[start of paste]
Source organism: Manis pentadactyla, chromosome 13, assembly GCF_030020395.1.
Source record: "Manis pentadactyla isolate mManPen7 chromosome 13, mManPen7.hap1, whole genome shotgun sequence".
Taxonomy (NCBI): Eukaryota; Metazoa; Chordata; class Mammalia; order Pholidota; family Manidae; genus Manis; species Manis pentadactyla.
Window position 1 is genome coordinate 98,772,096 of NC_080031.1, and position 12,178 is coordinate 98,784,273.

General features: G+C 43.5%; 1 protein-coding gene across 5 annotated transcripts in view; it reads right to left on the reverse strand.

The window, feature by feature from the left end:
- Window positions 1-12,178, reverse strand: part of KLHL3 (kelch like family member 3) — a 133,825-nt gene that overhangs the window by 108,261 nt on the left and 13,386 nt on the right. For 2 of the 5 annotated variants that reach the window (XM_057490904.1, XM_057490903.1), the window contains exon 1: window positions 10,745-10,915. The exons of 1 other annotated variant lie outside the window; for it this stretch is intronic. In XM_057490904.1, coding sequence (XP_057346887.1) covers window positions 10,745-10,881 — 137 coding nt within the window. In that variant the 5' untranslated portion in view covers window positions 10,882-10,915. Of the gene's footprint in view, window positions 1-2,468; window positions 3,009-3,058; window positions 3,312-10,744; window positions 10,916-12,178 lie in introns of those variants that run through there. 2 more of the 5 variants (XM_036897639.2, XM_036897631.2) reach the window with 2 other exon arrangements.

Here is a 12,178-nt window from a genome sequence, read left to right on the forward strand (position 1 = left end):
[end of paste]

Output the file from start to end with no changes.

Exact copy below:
Source organism: Manis pentadactyla, chromosome 13, assembly GCF_030020395.1.
Source record: "Manis pentadactyla isolate mManPen7 chromosome 13, mManPen7.hap1, whole genome shotgun sequence".
Taxonomy (NCBI): Eukaryota; Metazoa; Chordata; class Mammalia; order Pholidota; family Manidae; genus Manis; species Manis pentadactyla.
Window position 1 is genome coordinate 98,772,096 of NC_080031.1, and position 12,178 is coordinate 98,784,273.

General features: G+C 43.5%; 1 protein-coding gene across 5 annotated transcripts in view; it reads right to left on the reverse strand.

The window, feature by feature from the left end:
- Window positions 1-12,178, reverse strand: part of KLHL3 (kelch like family member 3) — a 133,825-nt gene that overhangs the window by 108,261 nt on the left and 13,386 nt on the right. For 2 of the 5 annotated variants that reach the window (XM_057490904.1, XM_057490903.1), the window contains exon 1: window positions 10,745-10,915. The exons of 1 other annotated variant lie outside the window; for it this stretch is intronic. In XM_057490904.1, coding sequence (XP_057346887.1) covers window positions 10,745-10,881 — 137 coding nt within the window. In that variant the 5' untranslated portion in view covers window positions 10,882-10,915. Of the gene's footprint in view, window positions 1-2,468; window positions 3,009-3,058; window positions 3,312-10,744; window positions 10,916-12,178 lie in introns of those variants that run through there. 2 more of the 5 variants (XM_036897639.2, XM_036897631.2) reach the window with 2 other exon arrangements.

Here is a 12,178-nt window from a genome sequence, read left to right on the forward strand (position 1 = left end):